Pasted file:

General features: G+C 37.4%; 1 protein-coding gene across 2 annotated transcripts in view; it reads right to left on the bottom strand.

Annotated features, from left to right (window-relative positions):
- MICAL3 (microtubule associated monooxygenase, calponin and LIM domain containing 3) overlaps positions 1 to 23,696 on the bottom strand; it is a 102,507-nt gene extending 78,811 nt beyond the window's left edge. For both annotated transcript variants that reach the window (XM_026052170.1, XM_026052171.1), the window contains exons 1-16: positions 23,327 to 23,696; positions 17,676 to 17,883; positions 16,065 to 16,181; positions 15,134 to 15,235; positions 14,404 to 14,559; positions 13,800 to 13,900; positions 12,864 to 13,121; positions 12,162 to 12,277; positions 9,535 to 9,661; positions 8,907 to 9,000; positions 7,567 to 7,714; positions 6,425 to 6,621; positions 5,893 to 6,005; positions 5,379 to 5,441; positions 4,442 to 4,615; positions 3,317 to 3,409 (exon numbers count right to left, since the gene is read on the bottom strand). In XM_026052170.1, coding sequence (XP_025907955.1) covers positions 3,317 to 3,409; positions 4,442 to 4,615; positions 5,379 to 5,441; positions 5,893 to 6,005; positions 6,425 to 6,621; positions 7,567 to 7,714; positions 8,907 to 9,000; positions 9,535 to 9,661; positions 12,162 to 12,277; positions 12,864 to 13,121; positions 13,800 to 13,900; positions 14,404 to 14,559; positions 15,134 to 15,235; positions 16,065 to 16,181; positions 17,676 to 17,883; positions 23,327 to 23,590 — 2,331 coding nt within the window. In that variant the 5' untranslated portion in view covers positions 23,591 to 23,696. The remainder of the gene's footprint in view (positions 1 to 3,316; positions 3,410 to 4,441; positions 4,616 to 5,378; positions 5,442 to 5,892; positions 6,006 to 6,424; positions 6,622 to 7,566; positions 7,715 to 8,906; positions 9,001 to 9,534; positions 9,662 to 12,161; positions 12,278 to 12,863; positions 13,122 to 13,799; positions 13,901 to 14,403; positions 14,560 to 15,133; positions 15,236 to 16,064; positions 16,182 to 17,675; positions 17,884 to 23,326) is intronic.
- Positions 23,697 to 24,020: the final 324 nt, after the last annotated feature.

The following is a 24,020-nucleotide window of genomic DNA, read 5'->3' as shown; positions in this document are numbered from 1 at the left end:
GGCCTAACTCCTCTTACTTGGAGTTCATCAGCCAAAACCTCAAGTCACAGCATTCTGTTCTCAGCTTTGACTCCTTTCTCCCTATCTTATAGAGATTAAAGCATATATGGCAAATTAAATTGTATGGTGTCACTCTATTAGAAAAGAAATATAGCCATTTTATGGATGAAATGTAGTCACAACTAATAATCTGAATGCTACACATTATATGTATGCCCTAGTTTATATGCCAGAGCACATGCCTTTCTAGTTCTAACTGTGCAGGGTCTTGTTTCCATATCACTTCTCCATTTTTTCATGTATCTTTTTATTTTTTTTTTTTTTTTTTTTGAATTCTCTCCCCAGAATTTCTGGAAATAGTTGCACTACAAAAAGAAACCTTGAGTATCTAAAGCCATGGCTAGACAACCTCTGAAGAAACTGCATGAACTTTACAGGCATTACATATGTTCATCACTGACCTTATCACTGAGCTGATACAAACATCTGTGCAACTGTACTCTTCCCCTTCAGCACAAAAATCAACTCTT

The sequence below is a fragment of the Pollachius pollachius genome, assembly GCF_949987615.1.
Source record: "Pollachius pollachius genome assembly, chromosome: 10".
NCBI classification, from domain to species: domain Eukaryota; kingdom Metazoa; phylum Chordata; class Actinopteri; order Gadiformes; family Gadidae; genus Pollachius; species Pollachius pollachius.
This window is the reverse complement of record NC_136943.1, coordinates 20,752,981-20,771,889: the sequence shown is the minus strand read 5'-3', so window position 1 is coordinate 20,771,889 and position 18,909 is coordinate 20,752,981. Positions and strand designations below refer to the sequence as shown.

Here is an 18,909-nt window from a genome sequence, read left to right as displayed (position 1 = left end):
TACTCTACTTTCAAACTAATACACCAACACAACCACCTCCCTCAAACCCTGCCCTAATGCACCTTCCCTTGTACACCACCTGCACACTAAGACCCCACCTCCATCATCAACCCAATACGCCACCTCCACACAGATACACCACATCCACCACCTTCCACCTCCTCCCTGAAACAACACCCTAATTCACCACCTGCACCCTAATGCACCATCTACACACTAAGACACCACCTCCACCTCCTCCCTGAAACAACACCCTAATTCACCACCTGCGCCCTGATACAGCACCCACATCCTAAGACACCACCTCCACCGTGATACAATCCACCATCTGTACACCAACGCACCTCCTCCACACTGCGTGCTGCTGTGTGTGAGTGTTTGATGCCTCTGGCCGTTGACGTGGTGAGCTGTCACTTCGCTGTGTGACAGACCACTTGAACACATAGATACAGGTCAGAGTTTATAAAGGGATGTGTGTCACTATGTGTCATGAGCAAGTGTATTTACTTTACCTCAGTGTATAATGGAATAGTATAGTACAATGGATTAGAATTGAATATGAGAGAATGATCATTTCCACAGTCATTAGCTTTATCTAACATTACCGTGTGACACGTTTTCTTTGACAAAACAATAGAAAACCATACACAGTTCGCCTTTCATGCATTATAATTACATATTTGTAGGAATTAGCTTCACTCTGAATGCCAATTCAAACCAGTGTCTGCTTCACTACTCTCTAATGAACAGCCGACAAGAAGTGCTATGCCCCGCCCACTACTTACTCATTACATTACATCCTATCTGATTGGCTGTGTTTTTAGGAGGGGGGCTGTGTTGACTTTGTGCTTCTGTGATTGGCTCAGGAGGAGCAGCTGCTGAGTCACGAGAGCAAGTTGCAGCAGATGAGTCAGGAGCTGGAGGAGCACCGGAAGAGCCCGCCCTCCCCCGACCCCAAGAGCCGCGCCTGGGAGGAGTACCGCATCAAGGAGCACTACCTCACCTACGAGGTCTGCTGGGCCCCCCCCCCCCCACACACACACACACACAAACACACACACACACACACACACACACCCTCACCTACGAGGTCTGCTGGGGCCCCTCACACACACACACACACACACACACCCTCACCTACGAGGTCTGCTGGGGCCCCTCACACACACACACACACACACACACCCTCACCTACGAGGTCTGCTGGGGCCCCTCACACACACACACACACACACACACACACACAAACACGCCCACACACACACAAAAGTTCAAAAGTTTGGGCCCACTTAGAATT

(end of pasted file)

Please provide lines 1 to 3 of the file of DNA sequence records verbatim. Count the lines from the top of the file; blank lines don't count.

General features: G+C 37.4%; 1 protein-coding gene across 2 annotated transcripts in view; it reads right to left on the bottom strand.

Annotated features, from left to right (window-relative positions):
- MICAL3 (microtubule associated monooxygenase, calponin and LIM domain containing 3) overlaps positions 1 to 23,696 on the bottom strand; it is a 102,507-nt gene extending 78,811 nt beyond the window's left edge. For both annotated transcript variants that reach the window (XM_026052170.1, XM_026052171.1), the window contains exons 1-16: positions 23,327 to 23,696; positions 17,676 to 17,883; positions 16,065 to 16,181; positions 15,134 to 15,235; positions 14,404 to 14,559; positions 13,800 to 13,900; positions 12,864 to 13,121; positions 12,162 to 12,277; positions 9,535 to 9,661; positions 8,907 to 9,000; positions 7,567 to 7,714; positions 6,425 to 6,621; positions 5,893 to 6,005; positions 5,379 to 5,441; positions 4,442 to 4,615; positions 3,317 to 3,409 (exon numbers count right to left, since the gene is read on the bottom strand). In XM_026052170.1, coding sequence (XP_025907955.1) covers positions 3,317 to 3,409; positions 4,442 to 4,615; positions 5,379 to 5,441; positions 5,893 to 6,005; positions 6,425 to 6,621; positions 7,567 to 7,714; positions 8,907 to 9,000; positions 9,535 to 9,661; positions 12,162 to 12,277; positions 12,864 to 13,121; positions 13,800 to 13,900; positions 14,404 to 14,559; positions 15,134 to 15,235; positions 16,065 to 16,181; positions 17,676 to 17,883; positions 23,327 to 23,590 — 2,331 coding nt within the window. In that variant the 5' untranslated portion in view covers positions 23,591 to 23,696. The remainder of the gene's footprint in view (positions 1 to 3,316; positions 3,410 to 4,441; positions 4,616 to 5,378; positions 5,442 to 5,892; positions 6,006 to 6,424; positions 6,622 to 7,566; positions 7,715 to 8,906; positions 9,001 to 9,534; positions 9,662 to 12,161; positions 12,278 to 12,863; positions 13,122 to 13,799; positions 13,901 to 14,403; positions 14,560 to 15,133; positions 15,236 to 16,064; positions 16,182 to 17,675; positions 17,884 to 23,326) is intronic.